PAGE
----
Ninth on the list is a tutorial I wrote in 2012 about how to deal with the input menu persistently appearing on the screen of particular models of Insignia TVs. In 8th and 6th place are two posts from May of 2021 about conservative Evangelicalism in our time: “Is Evangelical Christianity Irredeemably Patriarchal?” and “Evil Rooted in Christianity” – the latter focusing on something Marjorie Taylor Greene tweeted.

Evil Rooted in Christianity

Is (Evangelical) Christianity Irredeemably Patriarchal?

Seventh is one that went viral just recently because of Christmas, a post from last year with a parody of “Mary Did You Know” called “Yes I Freakin’ Knew.” Next in the countdown, in 6th and 5th place, are two posts related to the January 6th insurrection: “When Prophecy Failed: QAnon in Light of the Sociology of Religion” and “Evangelicals and the Big Lie.”

Evangelicals and the Big Lie

When Prophecy Failed: QAnon in Light of Sociology of Religion

Third is a post from last year responding to Eric Metaxas about whether Jesus had “white privilege.” I’ll now share the #10 post, “The Immorality of Pro-Life” which I wrote in 2016. Patheos has shared both these posts repeatedly on their Progressive Christian Facebook page, so frequently in fact that I and other have gotten tired of them doing so. Yet each time there were comments and likes from people who hadn’t seen the post in question before before.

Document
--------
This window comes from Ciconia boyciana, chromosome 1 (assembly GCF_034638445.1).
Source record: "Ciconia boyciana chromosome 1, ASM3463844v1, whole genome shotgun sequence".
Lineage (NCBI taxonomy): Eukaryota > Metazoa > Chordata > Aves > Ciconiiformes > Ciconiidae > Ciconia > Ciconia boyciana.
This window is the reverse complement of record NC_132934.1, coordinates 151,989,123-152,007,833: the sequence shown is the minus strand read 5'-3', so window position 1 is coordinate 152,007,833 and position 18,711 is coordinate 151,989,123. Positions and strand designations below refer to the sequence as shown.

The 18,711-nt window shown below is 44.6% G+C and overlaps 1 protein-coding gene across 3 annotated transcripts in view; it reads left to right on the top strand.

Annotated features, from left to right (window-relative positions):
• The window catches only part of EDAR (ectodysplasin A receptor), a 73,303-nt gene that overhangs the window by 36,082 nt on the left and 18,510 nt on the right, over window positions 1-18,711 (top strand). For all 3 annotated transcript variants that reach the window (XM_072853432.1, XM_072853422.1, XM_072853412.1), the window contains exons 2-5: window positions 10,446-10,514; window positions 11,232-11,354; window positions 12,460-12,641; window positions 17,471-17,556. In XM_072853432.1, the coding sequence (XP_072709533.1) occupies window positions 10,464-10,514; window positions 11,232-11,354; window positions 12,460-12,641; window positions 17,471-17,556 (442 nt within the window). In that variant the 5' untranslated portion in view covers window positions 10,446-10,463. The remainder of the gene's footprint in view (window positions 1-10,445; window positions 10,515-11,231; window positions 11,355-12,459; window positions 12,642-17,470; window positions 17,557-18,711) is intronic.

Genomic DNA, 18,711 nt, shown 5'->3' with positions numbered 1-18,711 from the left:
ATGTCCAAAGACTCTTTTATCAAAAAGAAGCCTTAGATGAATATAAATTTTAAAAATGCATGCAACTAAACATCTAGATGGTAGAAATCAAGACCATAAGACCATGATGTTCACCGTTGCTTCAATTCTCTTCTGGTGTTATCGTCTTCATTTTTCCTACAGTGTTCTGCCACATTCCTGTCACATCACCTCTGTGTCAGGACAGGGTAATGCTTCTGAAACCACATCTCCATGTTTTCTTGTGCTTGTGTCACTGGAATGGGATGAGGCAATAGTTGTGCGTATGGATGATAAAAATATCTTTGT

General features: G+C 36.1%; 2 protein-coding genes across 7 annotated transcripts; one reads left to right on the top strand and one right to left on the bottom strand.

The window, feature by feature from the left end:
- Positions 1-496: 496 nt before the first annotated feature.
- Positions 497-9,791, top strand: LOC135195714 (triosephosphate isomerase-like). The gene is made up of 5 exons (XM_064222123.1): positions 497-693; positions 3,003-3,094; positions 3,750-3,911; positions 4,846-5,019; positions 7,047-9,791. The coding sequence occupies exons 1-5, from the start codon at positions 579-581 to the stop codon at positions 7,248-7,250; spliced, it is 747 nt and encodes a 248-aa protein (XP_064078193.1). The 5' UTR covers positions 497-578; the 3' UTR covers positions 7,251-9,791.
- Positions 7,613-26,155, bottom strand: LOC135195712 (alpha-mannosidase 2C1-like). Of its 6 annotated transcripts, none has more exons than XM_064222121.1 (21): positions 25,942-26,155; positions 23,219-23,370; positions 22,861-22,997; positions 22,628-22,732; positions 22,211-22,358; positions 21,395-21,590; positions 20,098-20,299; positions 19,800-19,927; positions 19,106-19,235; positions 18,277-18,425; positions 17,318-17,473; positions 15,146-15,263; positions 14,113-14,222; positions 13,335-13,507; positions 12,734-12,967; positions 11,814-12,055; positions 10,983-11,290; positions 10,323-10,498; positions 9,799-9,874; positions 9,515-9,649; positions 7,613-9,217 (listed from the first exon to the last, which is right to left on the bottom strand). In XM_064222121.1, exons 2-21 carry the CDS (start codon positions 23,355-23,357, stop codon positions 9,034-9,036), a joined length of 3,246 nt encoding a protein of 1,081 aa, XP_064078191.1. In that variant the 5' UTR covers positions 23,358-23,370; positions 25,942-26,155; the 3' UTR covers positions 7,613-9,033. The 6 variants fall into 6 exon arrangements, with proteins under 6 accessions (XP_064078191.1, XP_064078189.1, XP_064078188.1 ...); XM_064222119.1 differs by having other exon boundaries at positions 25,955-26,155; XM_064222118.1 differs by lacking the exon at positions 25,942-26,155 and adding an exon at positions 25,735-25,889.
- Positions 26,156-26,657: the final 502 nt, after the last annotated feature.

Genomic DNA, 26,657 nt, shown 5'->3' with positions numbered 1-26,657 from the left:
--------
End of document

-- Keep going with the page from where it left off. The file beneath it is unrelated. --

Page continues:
The Immorality of “Pro Life”

Did Jesus Have White Privilege?

The second most traffic was to a post I wrote many years ago now about a particularly effective squirrel baffle that comes free with your bird food. I’ve since moved to using a slinky and that has proven effective as well. And the post with the most pageviews this past year was “Jesus According to AI” which got a lot of attention because it was shared on social media by Deepak Chopra: